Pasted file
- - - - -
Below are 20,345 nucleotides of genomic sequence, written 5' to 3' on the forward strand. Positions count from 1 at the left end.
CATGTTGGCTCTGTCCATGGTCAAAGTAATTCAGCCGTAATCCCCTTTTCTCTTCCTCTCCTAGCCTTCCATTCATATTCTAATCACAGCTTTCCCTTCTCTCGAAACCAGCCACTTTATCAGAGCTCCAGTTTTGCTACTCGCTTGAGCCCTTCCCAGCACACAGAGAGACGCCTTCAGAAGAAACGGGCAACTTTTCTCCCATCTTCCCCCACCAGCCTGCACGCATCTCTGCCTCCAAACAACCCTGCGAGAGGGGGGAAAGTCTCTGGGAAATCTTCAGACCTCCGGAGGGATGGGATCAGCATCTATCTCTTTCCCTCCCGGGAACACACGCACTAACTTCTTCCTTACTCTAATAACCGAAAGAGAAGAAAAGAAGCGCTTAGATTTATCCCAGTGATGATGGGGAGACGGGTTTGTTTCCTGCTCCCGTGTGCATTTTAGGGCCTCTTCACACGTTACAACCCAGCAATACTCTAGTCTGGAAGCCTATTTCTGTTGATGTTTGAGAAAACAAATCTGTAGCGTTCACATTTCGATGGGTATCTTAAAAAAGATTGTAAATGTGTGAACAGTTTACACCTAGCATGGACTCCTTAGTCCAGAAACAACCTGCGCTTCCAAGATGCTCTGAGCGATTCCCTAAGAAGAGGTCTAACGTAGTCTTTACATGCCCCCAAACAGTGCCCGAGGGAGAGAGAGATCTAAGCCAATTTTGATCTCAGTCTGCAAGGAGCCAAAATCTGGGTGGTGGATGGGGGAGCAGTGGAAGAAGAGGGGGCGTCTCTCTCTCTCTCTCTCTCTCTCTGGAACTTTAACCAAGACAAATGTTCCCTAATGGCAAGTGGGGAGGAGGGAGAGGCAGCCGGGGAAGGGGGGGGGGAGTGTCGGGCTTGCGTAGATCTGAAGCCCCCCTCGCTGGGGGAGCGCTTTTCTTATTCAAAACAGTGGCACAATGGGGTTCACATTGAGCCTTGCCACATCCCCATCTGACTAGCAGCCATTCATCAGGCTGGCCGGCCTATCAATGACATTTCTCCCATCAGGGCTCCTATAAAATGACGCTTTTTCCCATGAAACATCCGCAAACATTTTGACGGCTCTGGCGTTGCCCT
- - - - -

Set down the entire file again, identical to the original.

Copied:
Below are 20,345 nucleotides of genomic sequence, written 5' to 3' on the forward strand. Positions count from 1 at the left end.
CATGTTGGCTCTGTCCATGGTCAAAGTAATTCAGCCGTAATCCCCTTTTCTCTTCCTCTCCTAGCCTTCCATTCATATTCTAATCACAGCTTTCCCTTCTCTCGAAACCAGCCACTTTATCAGAGCTCCAGTTTTGCTACTCGCTTGAGCCCTTCCCAGCACACAGAGAGACGCCTTCAGAAGAAACGGGCAACTTTTCTCCCATCTTCCCCCACCAGCCTGCACGCATCTCTGCCTCCAAACAACCCTGCGAGAGGGGGGAAAGTCTCTGGGAAATCTTCAGACCTCCGGAGGGATGGGATCAGCATCTATCTCTTTCCCTCCCGGGAACACACGCACTAACTTCTTCCTTACTCTAATAACCGAAAGAGAAGAAAAGAAGCGCTTAGATTTATCCCAGTGATGATGGGGAGACGGGTTTGTTTCCTGCTCCCGTGTGCATTTTAGGGCCTCTTCACACGTTACAACCCAGCAATACTCTAGTCTGGAAGCCTATTTCTGTTGATGTTTGAGAAAACAAATCTGTAGCGTTCACATTTCGATGGGTATCTTAAAAAAGATTGTAAATGTGTGAACAGTTTACACCTAGCATGGACTCCTTAGTCCAGAAACAACCTGCGCTTCCAAGATGCTCTGAGCGATTCCCTAAGAAGAGGTCTAACGTAGTCTTTACATGCCCCCAAACAGTGCCCGAGGGAGAGAGAGATCTAAGCCAATTTTGATCTCAGTCTGCAAGGAGCCAAAATCTGGGTGGTGGATGGGGGAGCAGTGGAAGAAGAGGGGGCGTCTCTCTCTCTCTCTCTCTCTCTCTGGAACTTTAACCAAGACAAATGTTCCCTAATGGCAAGTGGGGAGGAGGGAGAGGCAGCCGGGGAAGGGGGGGGGGAGTGTCGGGCTTGCGTAGATCTGAAGCCCCCCTCGCTGGGGGAGCGCTTTTCTTATTCAAAACAGTGGCACAATGGGGTTCACATTGAGCCTTGCCACATCCCCATCTGACTAGCAGCCATTCATCAGGCTGGCCGGCCTATCAATGACATTTCTCCCATCAGGGCTCCTATAAAATGACGCTTTTTCCCATGAAACATCCGCAAACATTTTGACGGCTCTGGCGTTGCCCT